Only three days after his ninth NFL season ended, Lions receiver Calvin Johnson has begun openly talking about the possibility that there won’t be a tenth.
It’s curious timing, and it’s hard not to wonder whether the statement has less to do with his desire to play and more to do with a contract that will be impossible for the Lions to justify honoring, at a cap number of $24 million and a salary of nearly $16 million for 2016.
So by announcing today that Johnson may have an announcement at some point in the future, Johnson has put everyone on notice that he’s thinking about not returning to the Lions in 2016, which in turn means he could be persuaded to go elsewhere. And it’s an invitation for other teams to tamper with Johnson by reaching out to his agent with hypothetical contract figures that hypothetically would be available for a player who hypothetically wants to leave his current team. Hypothetically. Then, he’ll be able to compare those offers to whatever the Lions may offer on a revised deal, and he’ll be able to decide whether to stay with the Lions, pick a new team, or walk away.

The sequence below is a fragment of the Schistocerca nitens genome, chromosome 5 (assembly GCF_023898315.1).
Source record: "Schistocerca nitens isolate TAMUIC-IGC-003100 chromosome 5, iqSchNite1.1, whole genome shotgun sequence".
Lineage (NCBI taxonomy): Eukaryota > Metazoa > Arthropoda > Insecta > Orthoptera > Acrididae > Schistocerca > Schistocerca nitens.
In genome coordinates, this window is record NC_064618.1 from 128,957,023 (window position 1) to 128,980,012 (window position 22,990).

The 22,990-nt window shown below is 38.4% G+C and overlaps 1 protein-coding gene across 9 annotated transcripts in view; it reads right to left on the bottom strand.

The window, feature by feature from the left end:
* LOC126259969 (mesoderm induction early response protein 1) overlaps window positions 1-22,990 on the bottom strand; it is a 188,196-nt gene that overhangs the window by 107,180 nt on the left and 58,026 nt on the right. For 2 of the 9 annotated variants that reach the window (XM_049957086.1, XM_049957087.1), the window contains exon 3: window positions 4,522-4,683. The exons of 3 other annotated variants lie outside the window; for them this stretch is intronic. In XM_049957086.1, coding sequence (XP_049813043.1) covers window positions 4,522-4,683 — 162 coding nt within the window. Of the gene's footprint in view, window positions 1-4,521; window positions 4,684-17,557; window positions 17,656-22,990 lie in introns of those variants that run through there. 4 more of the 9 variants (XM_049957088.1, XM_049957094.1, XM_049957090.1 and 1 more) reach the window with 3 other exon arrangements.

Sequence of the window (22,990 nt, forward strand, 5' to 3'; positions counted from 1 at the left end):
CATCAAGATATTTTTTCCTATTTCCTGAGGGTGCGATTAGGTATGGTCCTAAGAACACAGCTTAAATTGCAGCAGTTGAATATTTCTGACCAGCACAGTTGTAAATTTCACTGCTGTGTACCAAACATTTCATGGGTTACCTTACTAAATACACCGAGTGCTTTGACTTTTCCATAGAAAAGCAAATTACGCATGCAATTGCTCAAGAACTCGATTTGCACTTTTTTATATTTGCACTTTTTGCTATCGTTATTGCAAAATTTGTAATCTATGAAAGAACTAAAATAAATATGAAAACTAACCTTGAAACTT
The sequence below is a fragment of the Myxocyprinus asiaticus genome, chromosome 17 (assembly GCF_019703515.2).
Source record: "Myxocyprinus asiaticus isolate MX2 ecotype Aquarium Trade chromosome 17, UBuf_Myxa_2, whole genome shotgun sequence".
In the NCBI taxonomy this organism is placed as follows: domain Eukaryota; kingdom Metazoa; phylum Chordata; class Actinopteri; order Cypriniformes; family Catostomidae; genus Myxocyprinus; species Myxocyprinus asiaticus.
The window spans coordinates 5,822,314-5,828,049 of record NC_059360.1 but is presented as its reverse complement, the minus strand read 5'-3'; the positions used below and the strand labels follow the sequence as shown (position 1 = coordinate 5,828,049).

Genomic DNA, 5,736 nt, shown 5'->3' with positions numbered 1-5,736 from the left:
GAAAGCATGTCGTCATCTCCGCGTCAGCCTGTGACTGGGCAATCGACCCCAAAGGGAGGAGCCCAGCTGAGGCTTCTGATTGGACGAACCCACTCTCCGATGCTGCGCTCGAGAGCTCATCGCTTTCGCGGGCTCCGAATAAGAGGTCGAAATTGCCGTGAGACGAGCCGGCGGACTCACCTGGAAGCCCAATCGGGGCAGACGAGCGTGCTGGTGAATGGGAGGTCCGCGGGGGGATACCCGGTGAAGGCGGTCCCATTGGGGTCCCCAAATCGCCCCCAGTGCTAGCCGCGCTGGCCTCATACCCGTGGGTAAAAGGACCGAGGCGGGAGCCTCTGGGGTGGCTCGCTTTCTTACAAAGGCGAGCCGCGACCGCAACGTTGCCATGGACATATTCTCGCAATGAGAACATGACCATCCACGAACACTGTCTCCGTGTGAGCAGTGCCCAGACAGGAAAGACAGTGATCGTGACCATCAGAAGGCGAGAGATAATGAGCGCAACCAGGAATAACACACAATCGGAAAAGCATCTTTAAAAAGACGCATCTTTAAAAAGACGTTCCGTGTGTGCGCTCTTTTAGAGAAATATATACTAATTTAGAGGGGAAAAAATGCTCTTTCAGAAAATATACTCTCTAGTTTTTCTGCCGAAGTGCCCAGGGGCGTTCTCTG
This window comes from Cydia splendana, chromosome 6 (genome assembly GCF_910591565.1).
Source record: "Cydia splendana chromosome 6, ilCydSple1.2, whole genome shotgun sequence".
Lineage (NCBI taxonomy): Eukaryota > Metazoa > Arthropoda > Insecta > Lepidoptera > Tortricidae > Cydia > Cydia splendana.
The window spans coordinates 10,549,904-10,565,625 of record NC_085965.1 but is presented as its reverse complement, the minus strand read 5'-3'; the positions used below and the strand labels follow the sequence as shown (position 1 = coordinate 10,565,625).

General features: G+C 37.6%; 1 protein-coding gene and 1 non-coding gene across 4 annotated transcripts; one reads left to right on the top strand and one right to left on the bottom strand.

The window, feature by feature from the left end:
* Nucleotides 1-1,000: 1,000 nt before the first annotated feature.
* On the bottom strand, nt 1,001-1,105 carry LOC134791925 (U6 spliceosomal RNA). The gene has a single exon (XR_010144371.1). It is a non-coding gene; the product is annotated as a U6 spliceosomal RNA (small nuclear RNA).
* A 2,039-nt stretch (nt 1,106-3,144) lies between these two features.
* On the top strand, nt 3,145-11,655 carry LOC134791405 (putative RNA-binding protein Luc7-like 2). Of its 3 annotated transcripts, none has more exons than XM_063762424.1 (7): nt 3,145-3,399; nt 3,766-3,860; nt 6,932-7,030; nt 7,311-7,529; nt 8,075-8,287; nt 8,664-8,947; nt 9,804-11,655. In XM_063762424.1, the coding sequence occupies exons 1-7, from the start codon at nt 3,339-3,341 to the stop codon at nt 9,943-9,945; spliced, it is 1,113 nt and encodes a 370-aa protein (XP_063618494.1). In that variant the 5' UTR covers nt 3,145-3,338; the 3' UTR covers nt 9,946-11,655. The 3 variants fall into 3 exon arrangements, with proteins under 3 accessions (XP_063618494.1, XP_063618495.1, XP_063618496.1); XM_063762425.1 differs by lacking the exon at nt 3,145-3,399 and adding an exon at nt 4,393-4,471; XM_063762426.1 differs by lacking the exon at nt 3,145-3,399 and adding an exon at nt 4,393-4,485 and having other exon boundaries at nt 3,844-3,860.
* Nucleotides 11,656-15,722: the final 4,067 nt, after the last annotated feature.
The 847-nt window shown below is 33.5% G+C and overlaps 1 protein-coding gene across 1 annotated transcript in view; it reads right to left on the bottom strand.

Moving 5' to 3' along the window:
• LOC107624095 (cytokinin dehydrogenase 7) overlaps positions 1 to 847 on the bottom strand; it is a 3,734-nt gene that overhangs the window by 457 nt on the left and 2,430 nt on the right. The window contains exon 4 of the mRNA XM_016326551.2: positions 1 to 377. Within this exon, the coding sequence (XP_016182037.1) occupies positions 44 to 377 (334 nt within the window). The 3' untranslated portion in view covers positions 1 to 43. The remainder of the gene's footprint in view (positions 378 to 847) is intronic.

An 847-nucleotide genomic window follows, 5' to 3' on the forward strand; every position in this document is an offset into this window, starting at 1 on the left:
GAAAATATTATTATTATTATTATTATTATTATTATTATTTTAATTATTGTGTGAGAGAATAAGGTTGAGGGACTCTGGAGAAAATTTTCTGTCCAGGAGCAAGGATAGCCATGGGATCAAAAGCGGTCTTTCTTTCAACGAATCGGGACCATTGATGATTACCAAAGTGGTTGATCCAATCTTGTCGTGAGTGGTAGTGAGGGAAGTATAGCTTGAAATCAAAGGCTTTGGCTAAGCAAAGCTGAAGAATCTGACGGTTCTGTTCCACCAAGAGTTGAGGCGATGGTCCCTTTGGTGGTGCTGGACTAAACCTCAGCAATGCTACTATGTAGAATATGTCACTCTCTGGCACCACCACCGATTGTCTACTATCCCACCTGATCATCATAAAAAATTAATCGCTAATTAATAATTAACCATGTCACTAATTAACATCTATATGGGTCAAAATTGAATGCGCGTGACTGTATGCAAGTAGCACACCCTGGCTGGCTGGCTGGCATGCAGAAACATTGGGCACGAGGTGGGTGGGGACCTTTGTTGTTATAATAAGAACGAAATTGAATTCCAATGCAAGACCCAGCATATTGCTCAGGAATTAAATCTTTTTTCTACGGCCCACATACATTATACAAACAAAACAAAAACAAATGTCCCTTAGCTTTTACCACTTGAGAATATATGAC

If Johnson actually is thinking about quitting the game, he needs to realize that how he feels at the end of a season will be much different than how he’ll feel at the start of a new one. If he has any doubts about that, he should ask Brett Favre, who began his annual will-I-or-won’t-I-retire routine not at age 30 but at age 32 and who was nudged into retirement by the Packers in February 2008, at a time in the offseason where he was more prone to declare, “I’m done.”
If Johnson does retire, he’d join running back Barry Sanders as all-time Lions greats who parked the car with gas in the tank. Like Sanders, Johnson would surely be the subject of several years of speculation about whether he’ll return.
Also like Sanders, Johnson would have to pay back some bonus money to walk away. Specifically, there’s $3.2 million remaining on the $16 million signing bonus he received when he signed his current contract in 2012.
The bottom line is that Johnson surely won’t turn up his nose at $16 million for one more year, and that the Lions surely won’t pay him that amount. The real question is how much the Lions or someone else would pay, and whether that will be enough to persuade Johnson to keep going.